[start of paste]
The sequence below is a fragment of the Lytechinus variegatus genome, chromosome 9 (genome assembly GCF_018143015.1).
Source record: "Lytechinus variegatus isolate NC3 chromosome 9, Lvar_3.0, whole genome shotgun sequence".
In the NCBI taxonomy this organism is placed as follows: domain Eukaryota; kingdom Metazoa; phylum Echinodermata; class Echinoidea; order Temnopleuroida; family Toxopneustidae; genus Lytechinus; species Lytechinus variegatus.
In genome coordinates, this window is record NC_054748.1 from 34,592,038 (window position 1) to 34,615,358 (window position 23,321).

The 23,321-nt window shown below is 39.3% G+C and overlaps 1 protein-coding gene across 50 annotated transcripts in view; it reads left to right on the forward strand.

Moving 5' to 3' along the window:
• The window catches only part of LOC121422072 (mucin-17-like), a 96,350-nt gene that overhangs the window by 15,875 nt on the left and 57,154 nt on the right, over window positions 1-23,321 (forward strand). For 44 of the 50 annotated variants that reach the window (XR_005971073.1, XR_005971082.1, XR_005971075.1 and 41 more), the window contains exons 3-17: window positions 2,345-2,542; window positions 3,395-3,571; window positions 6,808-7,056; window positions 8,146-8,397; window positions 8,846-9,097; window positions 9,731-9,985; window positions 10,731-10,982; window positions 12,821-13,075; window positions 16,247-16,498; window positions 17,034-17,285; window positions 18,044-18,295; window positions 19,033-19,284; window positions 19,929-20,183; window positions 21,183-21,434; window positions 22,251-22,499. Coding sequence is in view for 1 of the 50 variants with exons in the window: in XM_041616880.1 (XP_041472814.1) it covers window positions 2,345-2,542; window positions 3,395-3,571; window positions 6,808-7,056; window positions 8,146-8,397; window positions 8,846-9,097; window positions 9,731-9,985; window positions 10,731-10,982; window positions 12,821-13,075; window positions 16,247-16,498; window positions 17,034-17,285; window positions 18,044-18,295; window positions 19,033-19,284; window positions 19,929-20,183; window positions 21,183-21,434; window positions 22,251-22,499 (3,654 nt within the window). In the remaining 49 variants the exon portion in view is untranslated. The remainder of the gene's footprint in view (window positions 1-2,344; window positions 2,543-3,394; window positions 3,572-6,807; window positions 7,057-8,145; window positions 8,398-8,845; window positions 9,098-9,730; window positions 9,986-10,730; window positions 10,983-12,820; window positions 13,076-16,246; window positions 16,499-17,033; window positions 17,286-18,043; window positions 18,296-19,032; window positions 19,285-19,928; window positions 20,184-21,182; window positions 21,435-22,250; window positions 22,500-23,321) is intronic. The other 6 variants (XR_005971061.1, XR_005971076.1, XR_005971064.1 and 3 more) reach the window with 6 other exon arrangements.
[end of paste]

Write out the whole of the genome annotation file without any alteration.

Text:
The sequence below is a fragment of the Lytechinus variegatus genome, chromosome 9 (genome assembly GCF_018143015.1).
Source record: "Lytechinus variegatus isolate NC3 chromosome 9, Lvar_3.0, whole genome shotgun sequence".
In the NCBI taxonomy this organism is placed as follows: domain Eukaryota; kingdom Metazoa; phylum Echinodermata; class Echinoidea; order Temnopleuroida; family Toxopneustidae; genus Lytechinus; species Lytechinus variegatus.
In genome coordinates, this window is record NC_054748.1 from 34,592,038 (window position 1) to 34,615,358 (window position 23,321).

The 23,321-nt window shown below is 39.3% G+C and overlaps 1 protein-coding gene across 50 annotated transcripts in view; it reads left to right on the forward strand.

Moving 5' to 3' along the window:
• The window catches only part of LOC121422072 (mucin-17-like), a 96,350-nt gene that overhangs the window by 15,875 nt on the left and 57,154 nt on the right, over window positions 1-23,321 (forward strand). For 44 of the 50 annotated variants that reach the window (XR_005971073.1, XR_005971082.1, XR_005971075.1 and 41 more), the window contains exons 3-17: window positions 2,345-2,542; window positions 3,395-3,571; window positions 6,808-7,056; window positions 8,146-8,397; window positions 8,846-9,097; window positions 9,731-9,985; window positions 10,731-10,982; window positions 12,821-13,075; window positions 16,247-16,498; window positions 17,034-17,285; window positions 18,044-18,295; window positions 19,033-19,284; window positions 19,929-20,183; window positions 21,183-21,434; window positions 22,251-22,499. Coding sequence is in view for 1 of the 50 variants with exons in the window: in XM_041616880.1 (XP_041472814.1) it covers window positions 2,345-2,542; window positions 3,395-3,571; window positions 6,808-7,056; window positions 8,146-8,397; window positions 8,846-9,097; window positions 9,731-9,985; window positions 10,731-10,982; window positions 12,821-13,075; window positions 16,247-16,498; window positions 17,034-17,285; window positions 18,044-18,295; window positions 19,033-19,284; window positions 19,929-20,183; window positions 21,183-21,434; window positions 22,251-22,499 (3,654 nt within the window). In the remaining 49 variants the exon portion in view is untranslated. The remainder of the gene's footprint in view (window positions 1-2,344; window positions 2,543-3,394; window positions 3,572-6,807; window positions 7,057-8,145; window positions 8,398-8,845; window positions 9,098-9,730; window positions 9,986-10,730; window positions 10,983-12,820; window positions 13,076-16,246; window positions 16,499-17,033; window positions 17,286-18,043; window positions 18,296-19,032; window positions 19,285-19,928; window positions 20,184-21,182; window positions 21,435-22,250; window positions 22,500-23,321) is intronic. The other 6 variants (XR_005971061.1, XR_005971076.1, XR_005971064.1 and 3 more) reach the window with 6 other exon arrangements.